Brian Hammer, Director

I have lived in the Mojave Desert at the urban-rural interface for 40 years in the Victor and Lucerne Valleys. I enjoy sharing the land with the resident wildlife. I am passionate about preserving our Deserts in perpetuity for the flora, fauna and people that live in harmony with the ecosystem.

I am proudly a civil servant. As an analyst with a State Agency, I work with scientists to help sustainably protect and manage our precious water resources. I am an Adjunct Professor at Victor Valley Community College in the Agriculture and Natural Resources Department. I have the great joy of educating young minds about Geographic Information Systems for natural resources management, watershed management, and urban agriculture (gardening). I am delighted to educate and mentor the next generations that are anxious to be the next stewards of the land.

I have been active in Community issues since I was 13 years old. My first lesson in civic engagement was in 1971, marching and petitioning the County Supervisors to preserve the historic John Rains House in Cucamonga (now Rancho Cucamonga). I learned from my teacher, that civic action by a small educated group, with a worthy goal, acting together could make a difference. Since that time I have been involved with issues regarding land use and desert preservation.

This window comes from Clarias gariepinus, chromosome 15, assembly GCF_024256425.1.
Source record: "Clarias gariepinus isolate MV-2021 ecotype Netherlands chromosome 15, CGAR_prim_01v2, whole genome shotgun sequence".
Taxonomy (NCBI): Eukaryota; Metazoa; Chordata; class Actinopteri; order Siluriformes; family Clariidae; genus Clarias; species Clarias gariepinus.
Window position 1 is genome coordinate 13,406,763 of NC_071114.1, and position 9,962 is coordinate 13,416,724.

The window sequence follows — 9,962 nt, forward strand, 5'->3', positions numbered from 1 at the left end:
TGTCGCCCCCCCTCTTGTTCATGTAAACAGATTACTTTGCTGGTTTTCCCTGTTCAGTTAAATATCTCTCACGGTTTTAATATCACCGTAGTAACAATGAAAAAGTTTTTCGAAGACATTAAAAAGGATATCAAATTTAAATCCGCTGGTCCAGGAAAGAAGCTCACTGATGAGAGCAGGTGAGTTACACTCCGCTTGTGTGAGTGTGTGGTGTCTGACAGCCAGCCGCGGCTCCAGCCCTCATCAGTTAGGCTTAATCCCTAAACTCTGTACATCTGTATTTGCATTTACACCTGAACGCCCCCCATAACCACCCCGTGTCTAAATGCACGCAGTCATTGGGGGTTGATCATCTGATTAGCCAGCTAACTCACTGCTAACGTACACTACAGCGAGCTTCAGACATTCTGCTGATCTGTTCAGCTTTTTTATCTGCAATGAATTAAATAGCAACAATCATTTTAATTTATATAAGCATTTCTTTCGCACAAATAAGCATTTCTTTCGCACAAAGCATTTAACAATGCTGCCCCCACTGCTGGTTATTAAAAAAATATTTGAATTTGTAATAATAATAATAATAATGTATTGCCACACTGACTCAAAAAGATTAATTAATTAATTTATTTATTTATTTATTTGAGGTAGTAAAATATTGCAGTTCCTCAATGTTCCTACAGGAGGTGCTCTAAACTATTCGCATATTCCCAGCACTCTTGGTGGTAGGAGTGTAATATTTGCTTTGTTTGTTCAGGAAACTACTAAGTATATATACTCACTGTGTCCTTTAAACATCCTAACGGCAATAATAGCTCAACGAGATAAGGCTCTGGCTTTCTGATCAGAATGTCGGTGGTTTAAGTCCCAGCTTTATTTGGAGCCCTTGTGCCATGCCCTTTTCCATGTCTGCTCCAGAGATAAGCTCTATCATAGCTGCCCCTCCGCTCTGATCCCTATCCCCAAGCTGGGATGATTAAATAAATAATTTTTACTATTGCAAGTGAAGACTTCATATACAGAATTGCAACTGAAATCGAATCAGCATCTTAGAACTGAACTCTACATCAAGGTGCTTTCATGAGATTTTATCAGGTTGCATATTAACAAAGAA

Most recently I have been involved in ensuring that our desert lands are not destroyed by paving the desert with industrial solar facilities.  At a casual glance some see the desert as a barren patch of ground. If you slow down and look carefully you will see a symphony of an interdependent ecosystem. The desert is a vibrant “rain forest” with almost all of the activity underground. If you look closer, you will realize how truly amazing the desert is - it deserves to be protected.

As our planet warms we must look to sustainable energy sources. Time is short if we are to save our place on our planet. We must bring rationality to where we site solar facilities. Many sensible sites are available, some are in the built urban environment, some are in the brownfield sites, and our homes stand ready. Siting energy generation in these places will have no impact on our fragile desert ecosystem.

A few years ago I was asked to be a Board member and I humbly accepted. Working with my fellow Board members and my brethren desert dwellers, the “desert rats”, I hope to continue to contribute to a sustainable future of our deserts for generations to come. 

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  • Laraine Turk
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